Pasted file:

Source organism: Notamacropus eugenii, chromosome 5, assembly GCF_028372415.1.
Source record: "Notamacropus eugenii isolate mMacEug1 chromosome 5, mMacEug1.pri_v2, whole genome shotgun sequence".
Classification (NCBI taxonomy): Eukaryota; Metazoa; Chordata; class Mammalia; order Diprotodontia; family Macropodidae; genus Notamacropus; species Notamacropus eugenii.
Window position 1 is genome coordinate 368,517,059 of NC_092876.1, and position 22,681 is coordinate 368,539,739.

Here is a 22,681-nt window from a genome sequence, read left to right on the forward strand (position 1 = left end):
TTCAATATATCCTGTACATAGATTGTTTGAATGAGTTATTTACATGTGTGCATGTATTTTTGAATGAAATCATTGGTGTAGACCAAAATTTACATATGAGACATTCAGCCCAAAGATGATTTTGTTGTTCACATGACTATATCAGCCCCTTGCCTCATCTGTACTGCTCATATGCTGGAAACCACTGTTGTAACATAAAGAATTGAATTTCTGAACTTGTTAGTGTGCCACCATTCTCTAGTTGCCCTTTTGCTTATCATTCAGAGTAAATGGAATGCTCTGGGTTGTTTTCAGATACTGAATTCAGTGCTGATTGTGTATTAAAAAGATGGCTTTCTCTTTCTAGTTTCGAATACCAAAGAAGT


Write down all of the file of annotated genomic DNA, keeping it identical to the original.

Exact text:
Source organism: Notamacropus eugenii, chromosome 5, assembly GCF_028372415.1.
Source record: "Notamacropus eugenii isolate mMacEug1 chromosome 5, mMacEug1.pri_v2, whole genome shotgun sequence".
Classification (NCBI taxonomy): Eukaryota; Metazoa; Chordata; class Mammalia; order Diprotodontia; family Macropodidae; genus Notamacropus; species Notamacropus eugenii.
Window position 1 is genome coordinate 368,517,059 of NC_092876.1, and position 22,681 is coordinate 368,539,739.

Here is a 22,681-nt window from a genome sequence, read left to right on the forward strand (position 1 = left end):
TTCAATATATCCTGTACATAGATTGTTTGAATGAGTTATTTACATGTGTGCATGTATTTTTGAATGAAATCATTGGTGTAGACCAAAATTTACATATGAGACATTCAGCCCAAAGATGATTTTGTTGTTCACATGACTATATCAGCCCCTTGCCTCATCTGTACTGCTCATATGCTGGAAACCACTGTTGTAACATAAAGAATTGAATTTCTGAACTTGTTAGTGTGCCACCATTCTCTAGTTGCCCTTTTGCTTATCATTCAGAGTAAATGGAATGCTCTGGGTTGTTTTCAGATACTGAATTCAGTGCTGATTGTGTATTAAAAAGATGGCTTTCTCTTTCTAGTTTCGAATACCAAAGAAGT